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First Wind Sails Fitted to a Chemical Tanker Operated by Chemship

wind foil on chemical tanker
Chemical Challenger was retrofitted with four wind foil sails as the first chemical tanker with wind-assisted propulsion (Float 360 photos courtesy of Chemship)

Published Feb 19, 2024 5:57 PM by The Maritime Executive

 

Chemship, a Netherlands-based operator of liquid bulk carriers, reports it completed what it believes is the world’s first installation of wind-assisted propulsion on a chemical tanker. The commissioning took place today, February 19, in Rotterdam, and the company reports after a testing period, it aims to outfit more tankers with this system.

Four 16-meter (53-foot) aluminum wind sails were installed aboard the Chemical Challenger. The vessel, registered in Malta, was built in 2015.  It is a 16,000 dwt chemical tanker (134 meters/440 feet in length). It operates on Chemship’s trans-Atlantic route between the U.S. East Coast and the Mediterranean.

“With the VentoFoils, we will use less fuel and thus reduce CO2 emissions,” says Niels Grotz, CEO of Chemship. “For this vessel, we anticipate an annual CO2 reduction of 850 tonnes. This is equivalent to the yearly CO2 emissions of over 500 passenger cars.”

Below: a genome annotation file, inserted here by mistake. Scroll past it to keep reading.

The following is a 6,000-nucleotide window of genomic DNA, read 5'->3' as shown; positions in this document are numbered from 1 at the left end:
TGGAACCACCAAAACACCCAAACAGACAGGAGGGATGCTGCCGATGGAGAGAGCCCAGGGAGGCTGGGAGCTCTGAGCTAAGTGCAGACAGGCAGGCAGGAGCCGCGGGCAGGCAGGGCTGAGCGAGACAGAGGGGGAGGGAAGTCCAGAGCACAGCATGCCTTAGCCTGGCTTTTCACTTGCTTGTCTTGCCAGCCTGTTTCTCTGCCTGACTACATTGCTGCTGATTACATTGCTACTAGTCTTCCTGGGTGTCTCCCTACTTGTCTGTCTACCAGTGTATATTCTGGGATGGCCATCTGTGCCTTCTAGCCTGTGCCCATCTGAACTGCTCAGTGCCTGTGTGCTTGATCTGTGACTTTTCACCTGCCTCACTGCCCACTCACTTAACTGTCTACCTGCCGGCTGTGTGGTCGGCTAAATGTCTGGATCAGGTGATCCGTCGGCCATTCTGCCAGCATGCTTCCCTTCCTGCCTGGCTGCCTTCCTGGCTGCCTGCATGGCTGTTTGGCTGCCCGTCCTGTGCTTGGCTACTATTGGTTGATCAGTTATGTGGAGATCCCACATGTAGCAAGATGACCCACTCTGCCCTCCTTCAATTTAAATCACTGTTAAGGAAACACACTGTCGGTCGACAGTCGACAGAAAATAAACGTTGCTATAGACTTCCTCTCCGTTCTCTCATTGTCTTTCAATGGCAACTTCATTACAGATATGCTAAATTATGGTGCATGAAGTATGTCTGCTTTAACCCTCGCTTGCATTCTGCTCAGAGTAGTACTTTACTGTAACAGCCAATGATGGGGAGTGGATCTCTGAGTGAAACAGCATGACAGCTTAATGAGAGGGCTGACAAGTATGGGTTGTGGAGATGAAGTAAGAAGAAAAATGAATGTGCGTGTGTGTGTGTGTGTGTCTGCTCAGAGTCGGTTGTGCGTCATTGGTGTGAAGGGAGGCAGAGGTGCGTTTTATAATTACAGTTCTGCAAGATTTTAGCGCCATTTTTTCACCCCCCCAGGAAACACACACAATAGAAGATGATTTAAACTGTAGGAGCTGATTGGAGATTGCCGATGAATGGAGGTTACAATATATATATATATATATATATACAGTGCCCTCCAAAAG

The VentoFoils from Econowind create a direct wind surface of 180 m2. In addition, the companies highlight that smart vacuum technology quintuples the force of the wind, creating a gross wind surface of 900 m2. They report this is equivalent to an imaginary sail of 30 by 30 meters. 

 

 

Chemship expects to achieve an average CO2 reduction of 10 percent with these turbo sails. The company reports it chose the technology because it is lightweight and can be retrofitted to existing ships. 

“These wind sails were easy to install without adding reinforcements to the ship. They are lightweight, have a small deck ‘footprint,’ and do not obstruct the crew’s line of sight. At the push of a button, they can fold or set the sails as needed. Above wind force seven, the sails fold automatically, which is much safer,” said Michael Marelis, Operations Director for Chemship.

It will be part of a broader effort within the company to reduce emissions. They are also responding to the increased regulation including the January 1 introduction of the EU program which requires shipowners to pay for their emissions. Chemship reports it is targeting a 15 percent reduction in CO2 emissions on its Atlantic route.

“Our customers increasingly demand CO2 reports,” says Grotz. “The better our ships perform, the higher the rating from our customers. Fewer emissions are not only beneficial for the environment, but you will also notice it directly in your wallet.”

 

 

The company notes that the wind sails also provide a visible element demonstrating to customers the efforts are reducing emissions. They note that the sails are part of a larger effort but at the same time said “They immediately capture everyone’s imagination.”

It is the latest in a series of efforts using competing wind assistance technologies as shipowners look for solutions. Last week, Japan’s “K” Line reported it purchased Airseas which is developing a wind kite system while Airbus and Louis Dreyfus Armateurs made the largest order to date for wind rotors which will be installed on three RoRo cargo ships. Vale, Cargill, and others also plan to expand the use of wind-assisted propulsion after having tried systems on large bulkers.